Growing (and Growing up) on the Kurn Hattin Farm

The Kurn Hattin Homes farm and agricultural science program is featured in this spring's issue of Vermont's Local Banquet, a quarterly magazine which focuses on fresh, local, wholesome foods grown and made in Vermont.

Read the article to find out how students at this Vermont shelter for children in need are cultivating delicious produce and so much more.

farm girls

Flourishing in the Fields

Vermont's Local Banquet, Spring 2014, issue twenty-eight

Tucked into a scenic hillside just off of Route 5 in Westminster is Kurn Hattin Homes for Children. Founded 120 years ago, Kurn Hattin is a charitable year-round home for boys and girls from around the Northeast whose families—for whatever reason—are unable to care for them.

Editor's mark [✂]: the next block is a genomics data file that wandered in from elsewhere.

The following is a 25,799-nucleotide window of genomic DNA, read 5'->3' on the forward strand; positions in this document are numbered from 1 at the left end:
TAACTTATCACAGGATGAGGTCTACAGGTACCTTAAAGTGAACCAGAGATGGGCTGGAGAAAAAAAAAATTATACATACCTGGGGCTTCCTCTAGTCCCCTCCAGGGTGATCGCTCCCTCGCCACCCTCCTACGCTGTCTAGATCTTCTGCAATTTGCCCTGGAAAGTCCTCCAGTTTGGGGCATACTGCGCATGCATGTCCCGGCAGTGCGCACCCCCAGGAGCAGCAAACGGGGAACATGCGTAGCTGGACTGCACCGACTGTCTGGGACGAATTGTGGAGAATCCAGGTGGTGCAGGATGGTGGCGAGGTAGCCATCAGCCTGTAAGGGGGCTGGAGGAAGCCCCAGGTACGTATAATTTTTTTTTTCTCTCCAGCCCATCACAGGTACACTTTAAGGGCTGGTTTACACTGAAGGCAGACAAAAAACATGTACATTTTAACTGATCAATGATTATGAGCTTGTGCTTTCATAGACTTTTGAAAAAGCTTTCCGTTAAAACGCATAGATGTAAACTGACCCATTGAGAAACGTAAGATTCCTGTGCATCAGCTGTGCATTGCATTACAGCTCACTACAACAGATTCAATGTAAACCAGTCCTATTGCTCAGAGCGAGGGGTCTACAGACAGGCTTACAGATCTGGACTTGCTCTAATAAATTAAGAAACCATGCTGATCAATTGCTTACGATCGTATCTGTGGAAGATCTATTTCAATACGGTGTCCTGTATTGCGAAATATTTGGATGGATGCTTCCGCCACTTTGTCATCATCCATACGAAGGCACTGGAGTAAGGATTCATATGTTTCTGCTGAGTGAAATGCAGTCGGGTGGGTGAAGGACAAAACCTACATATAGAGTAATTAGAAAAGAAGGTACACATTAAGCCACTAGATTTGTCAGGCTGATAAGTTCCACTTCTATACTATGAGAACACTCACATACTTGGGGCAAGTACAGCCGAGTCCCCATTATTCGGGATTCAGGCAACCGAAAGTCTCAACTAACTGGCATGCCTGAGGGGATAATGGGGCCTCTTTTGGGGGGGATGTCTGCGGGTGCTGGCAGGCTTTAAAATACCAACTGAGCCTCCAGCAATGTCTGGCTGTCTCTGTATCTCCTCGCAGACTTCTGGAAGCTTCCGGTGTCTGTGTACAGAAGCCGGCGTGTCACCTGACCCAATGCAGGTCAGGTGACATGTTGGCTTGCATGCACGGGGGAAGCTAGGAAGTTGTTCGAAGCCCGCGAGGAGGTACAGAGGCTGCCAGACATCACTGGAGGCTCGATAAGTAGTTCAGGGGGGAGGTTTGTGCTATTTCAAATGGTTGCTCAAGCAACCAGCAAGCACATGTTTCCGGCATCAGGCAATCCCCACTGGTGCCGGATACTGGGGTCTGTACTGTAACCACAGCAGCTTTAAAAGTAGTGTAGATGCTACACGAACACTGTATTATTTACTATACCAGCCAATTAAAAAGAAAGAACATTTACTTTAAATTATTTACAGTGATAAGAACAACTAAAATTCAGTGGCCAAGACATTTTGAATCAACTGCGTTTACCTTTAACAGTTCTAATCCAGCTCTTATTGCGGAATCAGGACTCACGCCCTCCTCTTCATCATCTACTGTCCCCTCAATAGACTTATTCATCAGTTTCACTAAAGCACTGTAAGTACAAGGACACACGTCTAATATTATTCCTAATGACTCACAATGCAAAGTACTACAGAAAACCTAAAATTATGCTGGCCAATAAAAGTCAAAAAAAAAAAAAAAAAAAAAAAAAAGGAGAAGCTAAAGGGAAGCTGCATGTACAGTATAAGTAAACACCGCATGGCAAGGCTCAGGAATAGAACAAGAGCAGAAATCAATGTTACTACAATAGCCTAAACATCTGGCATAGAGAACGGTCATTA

And tucked into Kurn Hattin’s 280-acre campus is a working farm, which functions both as a therapeutic venue and an outdoor classroom where hands-on learning builds practical skills and relates to everyday life. Throughout the year, children have the opportunity to experience raising pigs, caring for and riding horses, planting, tending, and harvesting organic veggies, cultivating apples and pressing cider, and maple sugaring.

Children who come to Kurn Hattin may be victims of tragedy, poverty, homelessness, abuse, or neglect. As the school’s co-executive director, Connie Sanderson, says, “There are 105 children here and 105 reasons why they’re here.” For many of these children, especially those who come from urban areas, Kurn Hattin is a whole new world. And for most of these kids, it offers their first exposure to agricultural pursuits.

Click here to continue to the full article.

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